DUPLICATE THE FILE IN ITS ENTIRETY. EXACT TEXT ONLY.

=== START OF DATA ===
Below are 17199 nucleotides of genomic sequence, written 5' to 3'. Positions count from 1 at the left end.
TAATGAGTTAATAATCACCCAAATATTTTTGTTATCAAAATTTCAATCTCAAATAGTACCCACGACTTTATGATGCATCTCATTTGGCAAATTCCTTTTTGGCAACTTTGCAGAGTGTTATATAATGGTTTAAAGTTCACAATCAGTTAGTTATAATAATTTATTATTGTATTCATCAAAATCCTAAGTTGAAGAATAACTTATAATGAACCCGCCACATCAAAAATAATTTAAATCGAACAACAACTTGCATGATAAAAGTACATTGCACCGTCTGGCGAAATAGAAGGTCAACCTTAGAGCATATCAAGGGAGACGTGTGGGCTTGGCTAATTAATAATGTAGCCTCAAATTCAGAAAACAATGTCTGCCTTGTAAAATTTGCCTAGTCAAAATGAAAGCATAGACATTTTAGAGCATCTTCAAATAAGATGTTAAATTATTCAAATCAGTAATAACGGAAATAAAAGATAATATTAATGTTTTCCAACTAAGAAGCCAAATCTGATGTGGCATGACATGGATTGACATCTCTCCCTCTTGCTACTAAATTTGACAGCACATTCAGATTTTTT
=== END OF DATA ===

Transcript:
Below are 17199 nucleotides of genomic sequence, written 5' to 3'. Positions count from 1 at the left end.
TAATGAGTTAATAATCACCCAAATATTTTTGTTATCAAAATTTCAATCTCAAATAGTACCCACGACTTTATGATGCATCTCATTTGGCAAATTCCTTTTTGGCAACTTTGCAGAGTGTTATATAATGGTTTAAAGTTCACAATCAGTTAGTTATAATAATTTATTATTGTATTCATCAAAATCCTAAGTTGAAGAATAACTTATAATGAACCCGCCACATCAAAAATAATTTAAATCGAACAACAACTTGCATGATAAAAGTACATTGCACCGTCTGGCGAAATAGAAGGTCAACCTTAGAGCATATCAAGGGAGACGTGTGGGCTTGGCTAATTAATAATGTAGCCTCAAATTCAGAAAACAATGTCTGCCTTGTAAAATTTGCCTAGTCAAAATGAAAGCATAGACATTTTAGAGCATCTTCAAATAAGATGTTAAATTATTCAAATCAGTAATAACGGAAATAAAAGATAATATTAATGTTTTCCAACTAAGAAGCCAAATCTGATGTGGCATGACATGGATTGACATCTCTCCCTCTTGCTACTAAATTTGACAGCACATTCAGATTTTTT